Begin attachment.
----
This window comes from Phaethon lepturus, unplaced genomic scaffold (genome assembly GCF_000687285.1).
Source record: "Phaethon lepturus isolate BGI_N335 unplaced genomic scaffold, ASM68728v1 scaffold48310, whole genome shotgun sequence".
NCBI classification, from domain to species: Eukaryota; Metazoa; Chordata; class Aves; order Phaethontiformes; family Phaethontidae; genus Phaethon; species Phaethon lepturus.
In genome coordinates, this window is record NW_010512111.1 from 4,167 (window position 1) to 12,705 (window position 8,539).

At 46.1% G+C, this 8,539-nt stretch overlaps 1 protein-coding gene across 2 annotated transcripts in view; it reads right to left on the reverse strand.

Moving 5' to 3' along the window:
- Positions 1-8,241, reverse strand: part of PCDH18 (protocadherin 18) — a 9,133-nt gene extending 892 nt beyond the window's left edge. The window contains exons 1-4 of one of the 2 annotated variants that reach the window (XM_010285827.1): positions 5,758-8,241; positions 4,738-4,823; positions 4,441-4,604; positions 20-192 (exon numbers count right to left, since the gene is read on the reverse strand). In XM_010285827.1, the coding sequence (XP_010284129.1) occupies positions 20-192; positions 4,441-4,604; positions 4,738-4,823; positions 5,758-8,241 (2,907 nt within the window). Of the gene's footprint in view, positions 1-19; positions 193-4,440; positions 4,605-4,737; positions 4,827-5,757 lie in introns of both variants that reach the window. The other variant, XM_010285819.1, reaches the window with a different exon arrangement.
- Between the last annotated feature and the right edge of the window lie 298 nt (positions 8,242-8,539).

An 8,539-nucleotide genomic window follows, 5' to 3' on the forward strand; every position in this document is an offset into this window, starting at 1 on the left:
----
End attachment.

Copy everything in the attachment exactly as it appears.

This window comes from Phaethon lepturus, unplaced genomic scaffold (genome assembly GCF_000687285.1).
Source record: "Phaethon lepturus isolate BGI_N335 unplaced genomic scaffold, ASM68728v1 scaffold48310, whole genome shotgun sequence".
NCBI classification, from domain to species: Eukaryota; Metazoa; Chordata; class Aves; order Phaethontiformes; family Phaethontidae; genus Phaethon; species Phaethon lepturus.
In genome coordinates, this window is record NW_010512111.1 from 4,167 (window position 1) to 12,705 (window position 8,539).

At 46.1% G+C, this 8,539-nt stretch overlaps 1 protein-coding gene across 2 annotated transcripts in view; it reads right to left on the reverse strand.

Moving 5' to 3' along the window:
- Positions 1-8,241, reverse strand: part of PCDH18 (protocadherin 18) — a 9,133-nt gene extending 892 nt beyond the window's left edge. The window contains exons 1-4 of one of the 2 annotated variants that reach the window (XM_010285827.1): positions 5,758-8,241; positions 4,738-4,823; positions 4,441-4,604; positions 20-192 (exon numbers count right to left, since the gene is read on the reverse strand). In XM_010285827.1, the coding sequence (XP_010284129.1) occupies positions 20-192; positions 4,441-4,604; positions 4,738-4,823; positions 5,758-8,241 (2,907 nt within the window). Of the gene's footprint in view, positions 1-19; positions 193-4,440; positions 4,605-4,737; positions 4,827-5,757 lie in introns of both variants that reach the window. The other variant, XM_010285819.1, reaches the window with a different exon arrangement.
- Between the last annotated feature and the right edge of the window lie 298 nt (positions 8,242-8,539).

An 8,539-nucleotide genomic window follows, 5' to 3' on the forward strand; every position in this document is an offset into this window, starting at 1 on the left: